In the aftermath of the Covid-19 pandemic, Cardiff’s educational sphere is witnessing notable transformations, characterized by a surge in home education and a simultaneous increase in fixed-term exclusions, as indicated by recent data from the Cardiff Council.
According to the figures, school attendance in Cardiff is on a gradual upswing, yet to reclaim pre-pandemic levels. During discussions at the children and young people scrutiny committee, council education officer Phil Norton acknowledged the positive trajectory while expressing reservations about the pace of recovery. “The rise is not as swift as anticipated, but it is moving in the right direction,” noted Norton, emphasizing a significant uptick in home education and fixed-term exclusions since the pandemic’s onset.
As of the end of 2022-23, secondary school attendance in Cardiff stands at 88.2%, down from 93.18% in March 2020. Primary school attendance is at 91.7%, a decrease from 94.84% over the same period. Furthermore, fixed-term exclusions per 1,000 pupils have seen a substantial increase, with secondary schools experiencing a surge from 49.88 in 2018-19 to 108.62 in 2022-23. Primary schools have witnessed an escalation from 14.98 to 25.92 during the same period.
Despite the surge in elective home education post-pandemic, Cardiff still falls below the Welsh average in this aspect. Norton acknowledged the challenges, stating, “This is placing considerable strain on school admissions, to say the least.” The council is actively engaging with secondary school leaders to address this issue, stressing the need to prevent a concentration of returning home-educated pupils in schools with available spaces.
Expressing concern over the situation, a committee member remarked, “I would be interested to learn about our progress in encouraging these children to participate in full-time education.” Another committee member added that many schools with available spaces are likely grappling with multiple challenges, compounding the issue.
Norton assured that efforts are underway to distribute responsibility for admissions among schools to avoid burdening those with available spaces. He explained, “If we are not careful, all of those young people returning from elective home education will funnel into the schools with available space, and in many cases, they won’t be fully engaged with education from day one as they would have been if they had been in school.”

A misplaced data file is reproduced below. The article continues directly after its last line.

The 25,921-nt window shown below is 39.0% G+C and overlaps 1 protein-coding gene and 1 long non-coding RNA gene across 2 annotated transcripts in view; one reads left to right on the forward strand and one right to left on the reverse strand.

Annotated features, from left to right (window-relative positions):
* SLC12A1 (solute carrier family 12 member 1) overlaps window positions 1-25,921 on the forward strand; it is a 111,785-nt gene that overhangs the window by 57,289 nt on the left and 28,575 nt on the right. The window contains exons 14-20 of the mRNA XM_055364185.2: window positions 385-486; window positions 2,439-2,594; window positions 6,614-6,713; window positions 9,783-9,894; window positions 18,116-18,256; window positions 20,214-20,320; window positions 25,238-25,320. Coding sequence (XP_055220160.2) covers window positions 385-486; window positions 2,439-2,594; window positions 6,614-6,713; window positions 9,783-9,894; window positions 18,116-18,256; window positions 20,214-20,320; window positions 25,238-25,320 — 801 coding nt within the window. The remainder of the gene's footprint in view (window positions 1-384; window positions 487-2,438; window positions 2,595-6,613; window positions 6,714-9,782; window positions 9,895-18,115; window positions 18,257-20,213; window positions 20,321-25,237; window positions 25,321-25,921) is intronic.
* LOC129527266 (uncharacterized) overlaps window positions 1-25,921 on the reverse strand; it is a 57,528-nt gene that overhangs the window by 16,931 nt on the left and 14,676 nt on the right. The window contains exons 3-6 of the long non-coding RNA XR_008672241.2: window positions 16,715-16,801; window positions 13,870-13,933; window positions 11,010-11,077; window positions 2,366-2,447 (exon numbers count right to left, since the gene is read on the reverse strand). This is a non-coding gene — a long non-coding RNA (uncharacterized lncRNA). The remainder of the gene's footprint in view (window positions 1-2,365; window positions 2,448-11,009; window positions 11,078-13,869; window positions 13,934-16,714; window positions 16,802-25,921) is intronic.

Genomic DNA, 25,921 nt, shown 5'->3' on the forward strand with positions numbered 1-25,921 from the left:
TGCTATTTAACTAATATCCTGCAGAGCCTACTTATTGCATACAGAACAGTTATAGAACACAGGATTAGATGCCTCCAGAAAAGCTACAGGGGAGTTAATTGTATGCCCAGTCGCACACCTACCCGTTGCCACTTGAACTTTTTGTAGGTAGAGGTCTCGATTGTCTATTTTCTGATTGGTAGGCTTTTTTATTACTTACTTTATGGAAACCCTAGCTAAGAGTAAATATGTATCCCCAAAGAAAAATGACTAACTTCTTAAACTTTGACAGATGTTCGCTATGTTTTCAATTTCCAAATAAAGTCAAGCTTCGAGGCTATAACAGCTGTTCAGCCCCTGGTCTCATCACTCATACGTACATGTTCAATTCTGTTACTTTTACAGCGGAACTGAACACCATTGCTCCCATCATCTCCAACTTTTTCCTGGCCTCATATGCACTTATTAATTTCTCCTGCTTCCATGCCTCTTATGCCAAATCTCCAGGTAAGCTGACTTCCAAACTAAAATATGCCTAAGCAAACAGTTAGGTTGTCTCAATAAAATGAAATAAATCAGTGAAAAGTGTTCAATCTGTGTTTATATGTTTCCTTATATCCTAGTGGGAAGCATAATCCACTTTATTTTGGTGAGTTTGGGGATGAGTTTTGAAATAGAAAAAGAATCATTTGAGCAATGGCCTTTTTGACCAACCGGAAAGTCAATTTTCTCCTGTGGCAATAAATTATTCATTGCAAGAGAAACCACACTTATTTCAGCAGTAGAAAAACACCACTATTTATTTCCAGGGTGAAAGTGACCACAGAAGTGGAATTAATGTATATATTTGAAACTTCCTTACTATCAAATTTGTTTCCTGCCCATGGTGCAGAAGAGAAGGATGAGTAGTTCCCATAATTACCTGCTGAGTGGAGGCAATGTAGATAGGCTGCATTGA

The recent surge in home education prompted the Cardiff Council to initiate a campaign to boost school attendance. The council identified various factors contributing to the decline in attendance, including heightened anxiety among pupils, families with a less favorable attitude toward attendance, challenging behaviors, and parental concerns about sending their children back to school.
Cardiff Council’s cabinet member for education emphasized that the challenges faced by schools in Cardiff are not exclusive to the city or Wales but are national issues. In conversations with school leaders, the palpable pressure stems from post-Covid factors and economic challenges. She emphasized, “Part of the next year involves finding ways to support our schools and school leaders and, where possible, addressing root causes within our power to influence.”
As Cardiff navigates the evolving educational landscape, efforts are underway to strike a balance between accommodating the increasing number of home-educated children and addressing the challenges faced by schools in ensuring a smooth return to full-time education for all students. The collaboration between the council, educators, and parents remains pivotal in shaping the future of education in the city.